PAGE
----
Pedal Powered Boats

Discussion in 'Boat Design' started by Guest625101138, Jul 14, 2008.

  1. portacruise
    Joined: Jun 2009
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    portacruise Senior Member

    Hi, Jeremy:

    There are some advantages to having the prop fold back as far as possible which are traded away for a folding reverse. Hitting bottom is less traumatic on the drive train, water resistance is less when coasting, and pedal crank intertia is less with a full fold prop. Deployment might be more problematic, though.

    Do your folding blades deploy symmetrically every time they are engaged for forward drive? My RC prop versions sometimes stick in lopsided partially open positions. Usually due to scum algae or weed interference around the hinge area. Perhaps your hinges are better protected.... Some folding sailboat props blades are linked with gears to allow proportional deployment. Wouldn't they be more likely to seize as scum, weeds, build up with use?

    There are commercial HP flip up legs, but I have not seen any that are steerable. Do you think a flex cable U joint would work at the top end to permit a flip up/steering leg?

    Porta
     
  2. Jeremy Harris
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    Jeremy Harris Senior Member

    I've got around the prop hitting the bottom issue by adding a fin at the base of the leg to protect the prop. It increases drag a little but both protects the prop from damage and also deflects weed a bit, I think.

    My prop always spins out very hard, even at low rpm. The force on the blades from both their mass (being stainless they're pretty weighty) and thrust drives the blades hard to the stops very quickly. I've never noticed an asymmetric deployment and suspect it'd be pretty obvious if this happened, from the gross imbalance in the prop that would result.

    I did look at using gears to couple the blades early on, but that increases the hub diameter a lot. In the end I just pretty much copied the design Rick used and haven't found a problem with the hinges binding (yet!).

    With a bit of ingenuity another double UJ could be used at the top to couple a shaft to a flip up leg, I'm sure. To save having to incorporate sliding joints the leg would have to pivot about hinges centred on the UJ pivot pins. You can get rubber concertina bellows type seals for these UJs, so it should be possible to keep the leg sealed and yet still allow it to tilt and turn. The flip up hinges could be an external yoke arrangement fixed to the boat, with perhaps a teleflex cable for steering.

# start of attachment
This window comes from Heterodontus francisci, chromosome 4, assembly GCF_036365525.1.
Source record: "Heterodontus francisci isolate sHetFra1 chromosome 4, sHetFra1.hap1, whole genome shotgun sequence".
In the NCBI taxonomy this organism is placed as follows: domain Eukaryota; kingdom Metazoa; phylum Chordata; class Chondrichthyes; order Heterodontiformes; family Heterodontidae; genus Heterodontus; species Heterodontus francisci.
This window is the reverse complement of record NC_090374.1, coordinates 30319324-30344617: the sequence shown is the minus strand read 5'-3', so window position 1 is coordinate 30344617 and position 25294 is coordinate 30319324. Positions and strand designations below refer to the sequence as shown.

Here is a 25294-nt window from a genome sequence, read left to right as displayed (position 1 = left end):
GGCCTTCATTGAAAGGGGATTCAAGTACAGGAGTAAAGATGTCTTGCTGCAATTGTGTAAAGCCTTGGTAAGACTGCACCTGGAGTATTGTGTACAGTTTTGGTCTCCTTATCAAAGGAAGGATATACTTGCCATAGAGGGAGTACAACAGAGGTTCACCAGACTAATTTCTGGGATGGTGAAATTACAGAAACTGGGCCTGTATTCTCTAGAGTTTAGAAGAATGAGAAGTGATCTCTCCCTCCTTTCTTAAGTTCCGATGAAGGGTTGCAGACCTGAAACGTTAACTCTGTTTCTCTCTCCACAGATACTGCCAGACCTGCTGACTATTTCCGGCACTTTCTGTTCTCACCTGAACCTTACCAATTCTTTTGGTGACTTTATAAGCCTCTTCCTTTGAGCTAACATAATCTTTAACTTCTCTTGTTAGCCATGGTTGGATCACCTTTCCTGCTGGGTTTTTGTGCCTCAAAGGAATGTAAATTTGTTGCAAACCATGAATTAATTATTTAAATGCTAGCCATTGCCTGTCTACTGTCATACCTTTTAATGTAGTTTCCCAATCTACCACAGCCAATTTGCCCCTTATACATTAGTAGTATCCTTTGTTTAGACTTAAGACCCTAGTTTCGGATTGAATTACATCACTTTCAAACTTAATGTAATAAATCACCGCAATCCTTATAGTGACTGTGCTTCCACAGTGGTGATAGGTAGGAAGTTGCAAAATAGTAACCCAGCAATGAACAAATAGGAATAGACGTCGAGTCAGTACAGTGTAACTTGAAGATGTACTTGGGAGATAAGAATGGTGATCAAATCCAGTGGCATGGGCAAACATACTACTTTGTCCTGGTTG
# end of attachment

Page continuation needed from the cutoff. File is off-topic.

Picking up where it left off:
3. portacruise
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    portacruise Senior Member

    Thanks, Jeremy.

    Yes, I was thinking weight of the blades would make a difference in the deployment hang up. Keeping fine clinging debris out of the stop area appears to be an issue with my more open design, as well. My lighter blades rely more on water bite for deployment, and the lateral force on the hinge may be causing a pinning effect...

    Here's a pinless U joint design which might be of interest. http://www.sears.com/craftsman-impa...nt-socket-adapter-3-8-in/p-00923766000P#specs One of the diagrams below the pic shows how it works.
    May be too short and expensive for your application, though it is reputed to be smoother and more flexible. I have also seen pics of cable versions somewhere I can't seem to find now. Maybe not strong enough for small boat applications.

    Porta



     
  4. I57
    Joined: Feb 2008
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    Location: Melbourne, Australia

    I57 Senior Member

    Jeremy
    From an earlier post of yours:- "If a way could be found to transmit drive to a steerable leg and allow it to flip up if it hit an underwater obstacle then I think it might well be a pretty good system overall."
    I tried something like this on my old boat a while ago, a steerable flexible shaft. I was using an Involute gearbox with an inline flexible shaft driving a stainless steel folding prop. The shaft was fixed to a skeg which could slide up and down, the slot for this was on a steering arm controlled by a rod and lever at the seat. This did work to a certain extent but took a lot of force to move the shaft, turning was not that good, ok for cruising but not any tight manouvres. Also increased the stress on the flex shaft, steering arm had to be strong which increased weight. A good experiment at the time, if I hadn't done it would have always wondered if it would work.

    Ian
     

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  5. portacruise
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    portacruise Senior Member